To deliver needs-based funding, governments must work in concert. Julia Gillard recognised this. She didn't just deliver more Commonwealth dollars to the kids facing the highest hurdles; she used the injection of Commonwealth funds to elicit funding increases from the states and territories. This most obviously worked in New South Wales, in large part due to the outstanding Nationals education minister, Adrian Piccoli. It manifestly failed in in the Northern Territory, Western Australia and Queensland, where Christopher Pyne, in a manner both juvenile and delinquent, succeeded in persuading his conservative counterparts not to cooperate. But Gonski 1 included a plausible story about how governments would work together to deliver needs-based funding.
Turnbull’s version of Gonski has jettisoned both the agreements and the concept of an agreed approach. Under Gonski 2.0, the Commonwealth will do what it thinks is its bit, the only proviso being that states and territories maintain current funding levels in real terms. There is no reciprocal obligation that other jurisdictions deliver the requisite increases to ensure students receive their needs-based resource allocation. And there is no guarantee that states and territories will fund 80 per cent of the Schooling Resource Standard for public school students (or 20 per cent of total government funding for students at non-government schools).
States and territories, remember, have not signed up for this division of labour. So the journey to needs-based school funding will not only take ten years; it will also be at the mercy of all the jurisdictional and partisan rivalry and rancour that will inevitably unfold over that period.
While the Greens may be hard-pressed to address this problem directly from the Senate crossbench, they can push for the National Schools Resourcing Body recommended in the original Gonski Review (and advocated for more recently by Gonski panellist Ken Boston). The purpose of the body would be to provide robust, independent, expert advice on the precise amounts of funding that students need. A needs-based funding model places a lot of weight on defining and measuring need accurately. It’s crucial that the task is tackled with appropriate expertise and independence.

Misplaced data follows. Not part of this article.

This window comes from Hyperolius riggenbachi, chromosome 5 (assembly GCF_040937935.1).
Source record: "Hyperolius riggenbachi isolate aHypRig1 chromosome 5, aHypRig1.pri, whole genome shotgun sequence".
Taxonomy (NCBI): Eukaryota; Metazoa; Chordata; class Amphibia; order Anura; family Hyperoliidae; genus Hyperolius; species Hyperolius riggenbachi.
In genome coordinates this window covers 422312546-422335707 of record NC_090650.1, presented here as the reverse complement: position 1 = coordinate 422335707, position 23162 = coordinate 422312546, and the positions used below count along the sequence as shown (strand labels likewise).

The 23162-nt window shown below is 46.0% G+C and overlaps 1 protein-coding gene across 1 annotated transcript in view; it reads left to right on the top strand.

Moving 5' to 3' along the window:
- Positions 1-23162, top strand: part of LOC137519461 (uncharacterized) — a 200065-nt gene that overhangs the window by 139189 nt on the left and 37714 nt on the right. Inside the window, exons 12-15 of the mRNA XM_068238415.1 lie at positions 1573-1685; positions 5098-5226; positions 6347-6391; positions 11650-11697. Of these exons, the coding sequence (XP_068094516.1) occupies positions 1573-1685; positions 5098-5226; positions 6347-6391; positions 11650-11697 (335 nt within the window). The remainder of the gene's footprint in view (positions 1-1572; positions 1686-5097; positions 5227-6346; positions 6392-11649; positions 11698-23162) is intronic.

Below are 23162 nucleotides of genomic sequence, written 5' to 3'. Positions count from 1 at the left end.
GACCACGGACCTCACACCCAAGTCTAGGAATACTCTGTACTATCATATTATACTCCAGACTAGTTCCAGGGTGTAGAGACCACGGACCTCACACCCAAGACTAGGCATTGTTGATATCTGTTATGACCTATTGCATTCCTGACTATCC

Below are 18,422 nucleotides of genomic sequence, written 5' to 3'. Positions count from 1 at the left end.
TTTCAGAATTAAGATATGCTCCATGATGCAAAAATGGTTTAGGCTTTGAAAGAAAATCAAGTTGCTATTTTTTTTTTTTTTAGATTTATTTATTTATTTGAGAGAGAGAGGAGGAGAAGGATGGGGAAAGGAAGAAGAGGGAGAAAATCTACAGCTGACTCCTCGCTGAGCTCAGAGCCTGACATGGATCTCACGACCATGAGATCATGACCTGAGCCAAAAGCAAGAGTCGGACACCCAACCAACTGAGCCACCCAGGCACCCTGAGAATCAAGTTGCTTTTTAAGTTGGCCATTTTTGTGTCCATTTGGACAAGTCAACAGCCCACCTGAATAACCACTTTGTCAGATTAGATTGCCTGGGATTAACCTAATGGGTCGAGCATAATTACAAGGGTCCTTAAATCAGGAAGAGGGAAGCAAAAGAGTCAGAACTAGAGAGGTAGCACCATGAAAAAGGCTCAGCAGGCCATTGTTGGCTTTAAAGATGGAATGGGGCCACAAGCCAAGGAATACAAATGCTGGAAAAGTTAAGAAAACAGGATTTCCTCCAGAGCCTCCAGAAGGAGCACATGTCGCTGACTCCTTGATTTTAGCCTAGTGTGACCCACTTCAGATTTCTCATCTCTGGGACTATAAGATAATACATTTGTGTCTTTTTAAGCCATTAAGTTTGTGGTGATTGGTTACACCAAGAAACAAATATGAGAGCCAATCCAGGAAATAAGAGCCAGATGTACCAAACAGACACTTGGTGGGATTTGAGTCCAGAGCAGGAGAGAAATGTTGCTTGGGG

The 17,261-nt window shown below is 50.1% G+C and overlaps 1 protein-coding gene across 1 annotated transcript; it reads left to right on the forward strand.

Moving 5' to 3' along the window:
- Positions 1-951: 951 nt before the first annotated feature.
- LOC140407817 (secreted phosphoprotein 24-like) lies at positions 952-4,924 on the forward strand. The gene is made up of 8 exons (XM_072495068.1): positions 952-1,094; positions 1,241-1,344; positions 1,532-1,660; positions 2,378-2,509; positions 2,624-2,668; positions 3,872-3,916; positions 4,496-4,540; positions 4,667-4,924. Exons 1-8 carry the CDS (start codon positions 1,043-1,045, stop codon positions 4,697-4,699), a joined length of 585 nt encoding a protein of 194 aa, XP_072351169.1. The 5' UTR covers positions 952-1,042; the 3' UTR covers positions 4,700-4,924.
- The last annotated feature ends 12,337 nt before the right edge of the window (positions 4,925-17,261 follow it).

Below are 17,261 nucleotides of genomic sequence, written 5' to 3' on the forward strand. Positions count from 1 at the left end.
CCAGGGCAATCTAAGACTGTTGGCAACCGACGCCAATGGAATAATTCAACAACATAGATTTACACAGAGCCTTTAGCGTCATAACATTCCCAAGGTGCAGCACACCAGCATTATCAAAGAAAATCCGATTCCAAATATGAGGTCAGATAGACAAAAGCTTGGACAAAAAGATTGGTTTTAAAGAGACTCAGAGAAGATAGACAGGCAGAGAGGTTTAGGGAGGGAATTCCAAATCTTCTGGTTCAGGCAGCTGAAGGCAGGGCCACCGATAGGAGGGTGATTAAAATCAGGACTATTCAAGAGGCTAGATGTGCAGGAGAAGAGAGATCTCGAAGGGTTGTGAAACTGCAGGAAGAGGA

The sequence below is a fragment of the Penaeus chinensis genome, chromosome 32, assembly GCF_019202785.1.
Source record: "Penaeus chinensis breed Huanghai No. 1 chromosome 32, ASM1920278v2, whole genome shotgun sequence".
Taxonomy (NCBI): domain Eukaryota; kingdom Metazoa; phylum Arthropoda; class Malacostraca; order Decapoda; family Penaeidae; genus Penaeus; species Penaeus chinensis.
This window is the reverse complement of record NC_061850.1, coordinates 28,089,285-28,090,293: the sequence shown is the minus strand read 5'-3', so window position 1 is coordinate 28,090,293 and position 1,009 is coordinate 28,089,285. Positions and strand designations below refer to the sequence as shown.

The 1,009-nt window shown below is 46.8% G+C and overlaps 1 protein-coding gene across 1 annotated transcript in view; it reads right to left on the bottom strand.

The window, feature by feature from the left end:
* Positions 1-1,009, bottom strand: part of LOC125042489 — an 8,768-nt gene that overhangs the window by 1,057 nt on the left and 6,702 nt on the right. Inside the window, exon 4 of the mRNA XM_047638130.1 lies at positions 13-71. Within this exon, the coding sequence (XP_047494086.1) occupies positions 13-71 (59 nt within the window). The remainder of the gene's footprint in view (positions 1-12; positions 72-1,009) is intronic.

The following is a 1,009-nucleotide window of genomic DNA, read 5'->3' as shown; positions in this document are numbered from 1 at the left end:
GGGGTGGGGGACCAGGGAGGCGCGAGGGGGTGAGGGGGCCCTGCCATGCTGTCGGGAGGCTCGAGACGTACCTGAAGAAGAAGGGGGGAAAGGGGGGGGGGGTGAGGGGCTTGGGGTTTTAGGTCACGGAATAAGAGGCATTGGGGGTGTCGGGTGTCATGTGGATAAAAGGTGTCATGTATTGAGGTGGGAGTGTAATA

Following through on that recommendation could also help pressure governments to cough up, reduce blame and cost-shifting between jurisdictions, and ensure funding is targeted towards addressing disadvantage. Such a body could ameliorate, if not solve, Gonski 2.0’s lack of a unified federal–state approach.
So Hanson-Young and the Greens are right to submit Gonski 2.0 to a Senate committee for review, to pursue significant amendments and to reserve their decision to vote for it. They should seek more money sooner, greater guarantees of getting the requisite buy-in from the states, and an independent body that drives understanding of the resourcing that students need to succeed.
But what if they have only limited or partial success? Should the Greens really, as Bill Shorten insists, “Just. Say. No.” to Gonski 2.0? To some extent it depends on what exactly the Greens can win — and they may have considerable leverage. The school funding legislation is at the heart of the Turnbull government’s shift to the centre, and of the prime minister’s hope of reminding voters why they once thought he’d do a better job than Tony Abbott. The vehemence of Labor’s opposition strongly suggests that they sense this. And because Labor has rejected Turnbull’s Gonski plan out of hand, the Coalition will very probably need the Greens.
In the final assessment, however, the ambition of Gonski 2.0, flaws and all, matters. The conservative embrace of needs-based funding shifts the ground on which debate about schools funding takes place decidedly to the left. It offers the opportunity to elevate needs-based funding to the level of Medicare, where any deviation from the national consensus is quickly corrected and ends up costing the Coalition. If Labor won’t seize the opportunity, the Greens should. •